Harmony in the Pyrenees

Etchings Festival participants Etchings Festival participants outside their 14th Century cathedral performance space in Auvillar, France.
(Professor John Aylward, second from right.)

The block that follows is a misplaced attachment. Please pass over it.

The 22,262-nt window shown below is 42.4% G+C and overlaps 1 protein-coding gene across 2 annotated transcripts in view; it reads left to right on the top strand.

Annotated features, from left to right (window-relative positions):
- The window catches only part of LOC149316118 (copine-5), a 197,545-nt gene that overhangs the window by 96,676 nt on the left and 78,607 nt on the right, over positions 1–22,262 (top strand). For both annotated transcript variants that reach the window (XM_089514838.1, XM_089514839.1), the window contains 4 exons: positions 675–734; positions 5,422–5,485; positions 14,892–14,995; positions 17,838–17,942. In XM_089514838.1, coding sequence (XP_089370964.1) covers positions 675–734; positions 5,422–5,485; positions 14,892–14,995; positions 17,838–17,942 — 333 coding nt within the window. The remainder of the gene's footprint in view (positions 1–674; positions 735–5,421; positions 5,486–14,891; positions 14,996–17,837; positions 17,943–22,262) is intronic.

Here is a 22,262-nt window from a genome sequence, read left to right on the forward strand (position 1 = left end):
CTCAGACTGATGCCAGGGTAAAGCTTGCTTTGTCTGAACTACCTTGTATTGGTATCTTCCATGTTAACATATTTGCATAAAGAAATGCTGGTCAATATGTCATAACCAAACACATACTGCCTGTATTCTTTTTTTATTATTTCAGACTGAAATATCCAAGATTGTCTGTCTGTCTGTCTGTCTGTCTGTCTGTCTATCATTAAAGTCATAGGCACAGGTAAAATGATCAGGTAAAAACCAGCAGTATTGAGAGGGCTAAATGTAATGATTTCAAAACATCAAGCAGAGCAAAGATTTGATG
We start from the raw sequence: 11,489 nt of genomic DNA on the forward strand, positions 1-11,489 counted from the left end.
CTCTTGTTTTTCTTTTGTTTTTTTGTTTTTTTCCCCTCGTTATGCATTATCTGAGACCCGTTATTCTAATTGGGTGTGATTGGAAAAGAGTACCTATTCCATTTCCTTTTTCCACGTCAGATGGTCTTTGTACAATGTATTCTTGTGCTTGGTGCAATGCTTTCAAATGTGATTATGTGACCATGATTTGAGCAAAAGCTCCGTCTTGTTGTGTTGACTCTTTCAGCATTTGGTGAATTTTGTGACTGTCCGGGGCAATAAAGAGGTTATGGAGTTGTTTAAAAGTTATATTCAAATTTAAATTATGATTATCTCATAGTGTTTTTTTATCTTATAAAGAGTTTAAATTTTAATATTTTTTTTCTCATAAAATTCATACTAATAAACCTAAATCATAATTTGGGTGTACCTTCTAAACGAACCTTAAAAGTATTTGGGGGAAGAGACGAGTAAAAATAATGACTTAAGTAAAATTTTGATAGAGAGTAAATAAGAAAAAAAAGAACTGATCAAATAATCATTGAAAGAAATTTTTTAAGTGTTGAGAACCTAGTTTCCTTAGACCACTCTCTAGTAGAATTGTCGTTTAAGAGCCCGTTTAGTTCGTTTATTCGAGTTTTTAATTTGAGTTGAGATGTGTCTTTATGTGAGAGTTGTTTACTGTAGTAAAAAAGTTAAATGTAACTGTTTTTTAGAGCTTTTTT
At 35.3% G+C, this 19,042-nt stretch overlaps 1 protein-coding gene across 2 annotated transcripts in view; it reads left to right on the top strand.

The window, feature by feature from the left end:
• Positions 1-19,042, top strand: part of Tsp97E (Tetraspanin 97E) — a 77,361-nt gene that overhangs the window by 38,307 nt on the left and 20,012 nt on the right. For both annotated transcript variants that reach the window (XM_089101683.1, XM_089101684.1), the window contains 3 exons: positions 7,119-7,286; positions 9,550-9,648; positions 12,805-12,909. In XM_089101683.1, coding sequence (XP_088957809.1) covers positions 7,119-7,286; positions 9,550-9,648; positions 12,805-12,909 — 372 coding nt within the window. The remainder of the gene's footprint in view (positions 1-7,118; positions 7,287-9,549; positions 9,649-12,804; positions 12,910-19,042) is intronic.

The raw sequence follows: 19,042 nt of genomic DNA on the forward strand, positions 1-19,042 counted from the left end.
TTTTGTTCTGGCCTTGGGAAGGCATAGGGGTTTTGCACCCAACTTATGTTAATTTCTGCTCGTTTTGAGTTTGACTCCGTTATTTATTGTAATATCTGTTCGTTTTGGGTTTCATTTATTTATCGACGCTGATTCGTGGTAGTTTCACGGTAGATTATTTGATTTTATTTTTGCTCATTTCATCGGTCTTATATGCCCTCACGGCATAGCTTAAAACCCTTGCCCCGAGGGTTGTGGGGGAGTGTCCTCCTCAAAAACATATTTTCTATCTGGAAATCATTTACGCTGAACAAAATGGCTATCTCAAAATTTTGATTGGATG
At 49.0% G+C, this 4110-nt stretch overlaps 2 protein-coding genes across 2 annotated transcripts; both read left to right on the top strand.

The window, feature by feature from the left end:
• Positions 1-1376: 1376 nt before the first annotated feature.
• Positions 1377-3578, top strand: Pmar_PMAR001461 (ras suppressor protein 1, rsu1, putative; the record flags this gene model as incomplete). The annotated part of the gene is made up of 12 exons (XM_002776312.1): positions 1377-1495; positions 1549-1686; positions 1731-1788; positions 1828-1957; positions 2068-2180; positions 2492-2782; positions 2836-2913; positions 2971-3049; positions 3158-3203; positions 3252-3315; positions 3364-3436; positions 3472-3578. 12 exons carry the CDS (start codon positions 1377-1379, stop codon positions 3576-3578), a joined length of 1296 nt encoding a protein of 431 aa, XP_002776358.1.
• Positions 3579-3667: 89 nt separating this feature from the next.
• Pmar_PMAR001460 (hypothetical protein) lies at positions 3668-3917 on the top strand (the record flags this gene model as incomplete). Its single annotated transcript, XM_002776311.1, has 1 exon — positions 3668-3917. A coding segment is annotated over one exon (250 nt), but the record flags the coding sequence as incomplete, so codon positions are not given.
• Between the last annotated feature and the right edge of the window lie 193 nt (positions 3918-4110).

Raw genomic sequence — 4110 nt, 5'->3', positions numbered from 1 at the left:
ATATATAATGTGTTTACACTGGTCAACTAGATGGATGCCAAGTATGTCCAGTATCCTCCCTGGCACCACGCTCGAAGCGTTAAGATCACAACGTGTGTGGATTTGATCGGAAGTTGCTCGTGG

Clark University Music Professor John Aylward believes that to be at our most creative, we need to unplug and step away from our busy digital lives. With the help of collaborators from the Virginia Center for Creative Arts, he founded the Etchings Music Festival for Contemporary Music in Auvillar, France. The music festival, held in the Midi-Pyrenees region, is the “perfect place for honest, frank interactions with musicians from all over the world,” says Aylward, who is the festival’s artistic and executive director. “It’s about as far away from our normal tech-frenzied routine as you can imagine. It’s a unique experience to retreat to a quiet place to cultivate your art in a community of other passionate artists.” “I wanted to create a positive environment for young emerging composers to develop their craft in a quiet setting,” Aylward adds. Concerts take place in a fourteenth-century renovated chapel, but the music itself is contemporary — a juxtaposition that helps make the Etchings Festival unique “You don’t expect to hear modern music in a centuries-old space,” Aylward explains. “And you wouldn’t think that some of the most cutting-edge music would be workshopped, rehearsed and performed in such a remote setting.” Now in its seventh year, the Etchings Festival is part of Aylward’s research collaboration with contemporary European composers. Each June he travels to Paris, Strasbourg, Berlin and beyond to work with colleagues who are “some of the best interpreters of modern music throughout Europe.” He then brings their work—and often the composers themselves—to the festival. “These composers not only inform my own compositions, but also expose the young musicians who attend the Festival to some of the best international contemporary composers of our time,” says Aylward. Among the composers teaching master classes and lessons are Philippe Hurel, Stefano Gervasonoi, David Rakowski, Fabien Levy, Louis Karchin, George Tsontakis and Georg Friedrich Haas. “I think I can safely say that seclusion works,” laughs Aylward. “We’ve not only cultivated great new composers, but premiered an incredible amount of new music. I’m proud that the Festival can make this contribution to the contemporary music community.”